For many students, spirituality plays an important role in their identity and to meet the diverse spiritual and religious needs of students, U of T created the Multi-Faith Centre for Spiritual Study and Practice (MFC).
But how does a secular university accommodate such a variety of faith traditions? The answer, says Richard Chambers, Director of the MFC, is to welcome religious communities without privileging them. Here are some of the ways in which the MFC is working for and with students:
- Multi-faith facilities and related services
Currently, there are multi-faith spaces located in nine buildings across campus. They can be booked online for prayer, worship, and other spiritual practices. The Bahen Centre’s space, for example, is usually booked for midday prayers (Dhuhr prayers) and provides mats.
The Campus Chaplains Association includes twelve denominations to date and all of the chaplains are here to support students, faculty, and staff at U of T. They can help you with finding community on campus, counselling, events (retreats, celebrations, forums), discussion groups, and worship opportunities on campus.
The MFC can also help you navigate any concerns related to campus life, such as issues like dietary restrictions or religious observances. Richard is available by email to give students any guidance possible.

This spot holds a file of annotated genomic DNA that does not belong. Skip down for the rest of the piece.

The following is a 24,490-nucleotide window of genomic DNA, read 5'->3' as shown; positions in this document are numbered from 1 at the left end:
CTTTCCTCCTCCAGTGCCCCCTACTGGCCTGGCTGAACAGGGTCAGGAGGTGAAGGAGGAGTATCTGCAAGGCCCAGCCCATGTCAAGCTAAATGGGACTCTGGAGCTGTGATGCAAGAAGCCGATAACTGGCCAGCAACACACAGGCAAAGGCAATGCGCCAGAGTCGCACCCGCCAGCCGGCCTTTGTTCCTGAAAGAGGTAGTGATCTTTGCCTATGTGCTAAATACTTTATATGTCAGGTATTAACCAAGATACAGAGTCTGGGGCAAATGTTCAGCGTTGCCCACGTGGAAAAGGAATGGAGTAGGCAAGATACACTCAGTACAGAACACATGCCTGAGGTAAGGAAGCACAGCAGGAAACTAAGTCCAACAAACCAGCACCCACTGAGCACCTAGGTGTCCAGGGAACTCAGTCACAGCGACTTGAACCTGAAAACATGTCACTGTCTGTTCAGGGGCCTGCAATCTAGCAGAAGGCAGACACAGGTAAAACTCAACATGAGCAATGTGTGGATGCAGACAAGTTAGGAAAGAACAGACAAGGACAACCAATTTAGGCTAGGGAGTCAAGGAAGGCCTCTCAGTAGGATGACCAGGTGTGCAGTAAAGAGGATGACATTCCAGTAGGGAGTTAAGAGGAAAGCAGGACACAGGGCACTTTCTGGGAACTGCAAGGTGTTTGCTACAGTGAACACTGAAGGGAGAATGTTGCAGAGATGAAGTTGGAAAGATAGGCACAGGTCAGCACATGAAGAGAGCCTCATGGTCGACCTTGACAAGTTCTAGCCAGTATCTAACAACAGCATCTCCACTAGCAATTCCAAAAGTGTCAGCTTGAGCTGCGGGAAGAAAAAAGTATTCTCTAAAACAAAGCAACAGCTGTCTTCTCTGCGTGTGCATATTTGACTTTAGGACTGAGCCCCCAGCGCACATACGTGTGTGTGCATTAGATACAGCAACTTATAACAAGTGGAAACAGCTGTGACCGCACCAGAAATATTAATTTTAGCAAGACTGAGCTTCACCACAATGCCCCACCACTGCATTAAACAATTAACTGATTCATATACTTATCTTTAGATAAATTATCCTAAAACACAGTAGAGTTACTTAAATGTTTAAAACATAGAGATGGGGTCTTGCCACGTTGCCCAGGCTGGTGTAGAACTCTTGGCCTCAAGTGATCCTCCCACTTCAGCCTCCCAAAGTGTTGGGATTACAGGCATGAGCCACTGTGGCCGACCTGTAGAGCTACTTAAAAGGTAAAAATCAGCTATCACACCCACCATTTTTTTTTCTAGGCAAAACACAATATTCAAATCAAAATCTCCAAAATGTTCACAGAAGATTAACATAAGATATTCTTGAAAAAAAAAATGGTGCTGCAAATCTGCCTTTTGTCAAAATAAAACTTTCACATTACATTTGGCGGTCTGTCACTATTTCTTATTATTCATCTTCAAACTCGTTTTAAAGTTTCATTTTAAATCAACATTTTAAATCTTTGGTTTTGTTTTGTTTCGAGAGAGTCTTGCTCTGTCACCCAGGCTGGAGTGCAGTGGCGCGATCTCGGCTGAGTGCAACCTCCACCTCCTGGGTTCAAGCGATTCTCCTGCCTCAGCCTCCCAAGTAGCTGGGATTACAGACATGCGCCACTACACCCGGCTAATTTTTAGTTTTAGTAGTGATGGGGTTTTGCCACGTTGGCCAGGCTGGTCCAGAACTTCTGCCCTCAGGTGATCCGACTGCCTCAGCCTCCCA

Getting involved with the MFC is a great opportunity to learn more about the variety of faith traditions on campus and to better develop your own spirituality. “If you are looking for answers to the big questions in life,” says Richard, “We can help you with that!”
The Centre regularly hosts events like discussion groups, talks, retreats, and workshops that are available to all U of T students. Richard also encourages those who identify as atheists to join in on multi-faith events. New perspectives enrich discussion and involvement can help students build the skills necessary to participate in a multi-faith society after graduation.
“Muffin Madness” is one of the Centre’s most popular events, giving students the chance to chat over free, no-strings-attached muffins. The Centre also coordinates Grief Sharing Circles which provide drop-in support for students with different kinds of loss.
“Write Now” is one of the Centre’s newer programs: the group holds weekly drop-in writing sessions geared at nurturing writing and reflection. No previous writing experience required!
You can find more information about the Multi-Faith Centre, including programming and booking information, on their website and Facebook page. Students can also email Richard with any questions regarding religious and spiritual life on campus.